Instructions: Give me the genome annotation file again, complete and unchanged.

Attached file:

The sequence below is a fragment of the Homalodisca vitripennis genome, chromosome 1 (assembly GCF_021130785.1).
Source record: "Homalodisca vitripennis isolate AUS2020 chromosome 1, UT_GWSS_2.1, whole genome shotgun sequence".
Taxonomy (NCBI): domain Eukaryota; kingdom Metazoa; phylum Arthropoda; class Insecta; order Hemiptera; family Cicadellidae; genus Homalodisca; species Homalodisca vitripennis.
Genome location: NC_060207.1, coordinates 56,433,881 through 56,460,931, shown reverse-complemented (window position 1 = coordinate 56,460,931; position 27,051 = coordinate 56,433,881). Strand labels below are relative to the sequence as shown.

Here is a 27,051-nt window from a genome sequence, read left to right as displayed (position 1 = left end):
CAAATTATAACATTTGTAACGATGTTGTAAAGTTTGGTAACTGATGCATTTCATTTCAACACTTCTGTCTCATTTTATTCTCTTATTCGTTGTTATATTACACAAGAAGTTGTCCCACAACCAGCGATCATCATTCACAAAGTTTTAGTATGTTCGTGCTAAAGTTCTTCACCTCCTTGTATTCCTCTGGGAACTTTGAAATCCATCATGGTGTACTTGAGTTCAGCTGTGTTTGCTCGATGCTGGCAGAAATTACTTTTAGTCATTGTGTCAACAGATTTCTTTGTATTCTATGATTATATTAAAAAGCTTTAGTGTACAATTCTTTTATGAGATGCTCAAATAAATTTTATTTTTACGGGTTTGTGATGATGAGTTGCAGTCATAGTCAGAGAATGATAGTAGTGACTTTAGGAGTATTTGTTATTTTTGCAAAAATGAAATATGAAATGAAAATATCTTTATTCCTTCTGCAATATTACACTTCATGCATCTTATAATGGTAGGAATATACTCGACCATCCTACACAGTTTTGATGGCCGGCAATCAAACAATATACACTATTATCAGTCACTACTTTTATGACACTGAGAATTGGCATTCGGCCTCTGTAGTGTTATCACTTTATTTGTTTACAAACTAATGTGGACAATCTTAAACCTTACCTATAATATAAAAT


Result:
The sequence below is a fragment of the Homalodisca vitripennis genome, chromosome 1 (assembly GCF_021130785.1).
Source record: "Homalodisca vitripennis isolate AUS2020 chromosome 1, UT_GWSS_2.1, whole genome shotgun sequence".
Taxonomy (NCBI): domain Eukaryota; kingdom Metazoa; phylum Arthropoda; class Insecta; order Hemiptera; family Cicadellidae; genus Homalodisca; species Homalodisca vitripennis.
Genome location: NC_060207.1, coordinates 56,433,881 through 56,460,931, shown reverse-complemented (window position 1 = coordinate 56,460,931; position 27,051 = coordinate 56,433,881). Strand labels below are relative to the sequence as shown.

Here is a 27,051-nt window from a genome sequence, read left to right as displayed (position 1 = left end):
CAAATTATAACATTTGTAACGATGTTGTAAAGTTTGGTAACTGATGCATTTCATTTCAACACTTCTGTCTCATTTTATTCTCTTATTCGTTGTTATATTACACAAGAAGTTGTCCCACAACCAGCGATCATCATTCACAAAGTTTTAGTATGTTCGTGCTAAAGTTCTTCACCTCCTTGTATTCCTCTGGGAACTTTGAAATCCATCATGGTGTACTTGAGTTCAGCTGTGTTTGCTCGATGCTGGCAGAAATTACTTTTAGTCATTGTGTCAACAGATTTCTTTGTATTCTATGATTATATTAAAAAGCTTTAGTGTACAATTCTTTTATGAGATGCTCAAATAAATTTTATTTTTACGGGTTTGTGATGATGAGTTGCAGTCATAGTCAGAGAATGATAGTAGTGACTTTAGGAGTATTTGTTATTTTTGCAAAAATGAAATATGAAATGAAAATATCTTTATTCCTTCTGCAATATTACACTTCATGCATCTTATAATGGTAGGAATATACTCGACCATCCTACACAGTTTTGATGGCCGGCAATCAAACAATATACACTATTATCAGTCACTACTTTTATGACACTGAGAATTGGCATTCGGCCTCTGTAGTGTTATCACTTTATTTGTTTACAAACTAATGTGGACAATCTTAAACCTTACCTATAATATAAAAT